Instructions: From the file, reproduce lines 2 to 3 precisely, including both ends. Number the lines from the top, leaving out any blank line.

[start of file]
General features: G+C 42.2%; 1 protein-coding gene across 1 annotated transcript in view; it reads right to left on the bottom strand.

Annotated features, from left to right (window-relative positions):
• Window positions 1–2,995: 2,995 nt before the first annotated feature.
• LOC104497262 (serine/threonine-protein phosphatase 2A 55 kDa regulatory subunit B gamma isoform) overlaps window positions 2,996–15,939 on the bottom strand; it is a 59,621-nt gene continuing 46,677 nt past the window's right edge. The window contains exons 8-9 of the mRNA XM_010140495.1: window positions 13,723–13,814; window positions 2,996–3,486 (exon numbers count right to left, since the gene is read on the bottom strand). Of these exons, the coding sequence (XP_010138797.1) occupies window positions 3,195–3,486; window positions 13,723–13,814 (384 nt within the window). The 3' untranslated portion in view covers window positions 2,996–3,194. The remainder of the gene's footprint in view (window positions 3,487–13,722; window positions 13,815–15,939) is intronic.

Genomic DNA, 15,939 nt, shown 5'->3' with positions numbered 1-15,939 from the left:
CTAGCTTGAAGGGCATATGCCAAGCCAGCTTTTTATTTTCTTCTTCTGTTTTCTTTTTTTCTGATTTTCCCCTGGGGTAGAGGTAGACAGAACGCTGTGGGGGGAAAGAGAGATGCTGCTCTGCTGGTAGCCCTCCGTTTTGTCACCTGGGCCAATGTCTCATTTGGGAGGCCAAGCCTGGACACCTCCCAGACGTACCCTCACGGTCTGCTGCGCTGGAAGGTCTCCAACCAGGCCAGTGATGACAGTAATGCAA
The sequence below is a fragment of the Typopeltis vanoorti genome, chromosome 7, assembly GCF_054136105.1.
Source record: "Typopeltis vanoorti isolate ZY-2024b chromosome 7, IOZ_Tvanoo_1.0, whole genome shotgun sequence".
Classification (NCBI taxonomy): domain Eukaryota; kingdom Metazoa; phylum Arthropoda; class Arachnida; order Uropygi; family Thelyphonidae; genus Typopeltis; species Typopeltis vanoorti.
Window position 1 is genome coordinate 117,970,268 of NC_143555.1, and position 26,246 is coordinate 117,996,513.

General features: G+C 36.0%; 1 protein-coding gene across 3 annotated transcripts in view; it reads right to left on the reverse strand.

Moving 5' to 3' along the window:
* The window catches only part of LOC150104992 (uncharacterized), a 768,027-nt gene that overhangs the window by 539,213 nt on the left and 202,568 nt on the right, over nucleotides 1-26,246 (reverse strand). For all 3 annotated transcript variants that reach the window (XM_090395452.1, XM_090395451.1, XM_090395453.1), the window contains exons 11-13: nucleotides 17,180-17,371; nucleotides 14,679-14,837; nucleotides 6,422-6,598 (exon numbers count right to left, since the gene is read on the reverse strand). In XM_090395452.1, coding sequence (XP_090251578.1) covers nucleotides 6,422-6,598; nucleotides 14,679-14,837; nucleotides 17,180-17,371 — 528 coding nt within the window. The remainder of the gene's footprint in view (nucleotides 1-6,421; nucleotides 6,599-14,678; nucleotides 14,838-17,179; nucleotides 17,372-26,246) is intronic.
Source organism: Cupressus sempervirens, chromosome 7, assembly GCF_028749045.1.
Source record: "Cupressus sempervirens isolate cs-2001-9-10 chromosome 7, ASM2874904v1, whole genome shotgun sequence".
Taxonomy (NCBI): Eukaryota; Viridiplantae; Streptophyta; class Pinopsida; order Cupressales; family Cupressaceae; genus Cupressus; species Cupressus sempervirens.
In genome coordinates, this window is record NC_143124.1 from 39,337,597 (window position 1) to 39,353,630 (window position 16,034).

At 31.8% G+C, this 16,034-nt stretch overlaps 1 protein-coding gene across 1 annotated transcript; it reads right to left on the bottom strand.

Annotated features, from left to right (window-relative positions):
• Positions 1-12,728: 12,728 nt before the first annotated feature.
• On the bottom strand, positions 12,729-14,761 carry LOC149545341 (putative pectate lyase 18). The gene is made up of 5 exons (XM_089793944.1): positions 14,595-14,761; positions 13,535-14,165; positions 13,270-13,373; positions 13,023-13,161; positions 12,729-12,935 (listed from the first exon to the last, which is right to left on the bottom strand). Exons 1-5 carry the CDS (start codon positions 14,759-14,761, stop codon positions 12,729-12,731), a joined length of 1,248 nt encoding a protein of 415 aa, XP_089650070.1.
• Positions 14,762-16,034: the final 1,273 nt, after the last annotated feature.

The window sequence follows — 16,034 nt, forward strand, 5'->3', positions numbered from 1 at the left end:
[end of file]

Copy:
Annotated features, from left to right (window-relative positions):
• Window positions 1–2,995: 2,995 nt before the first annotated feature.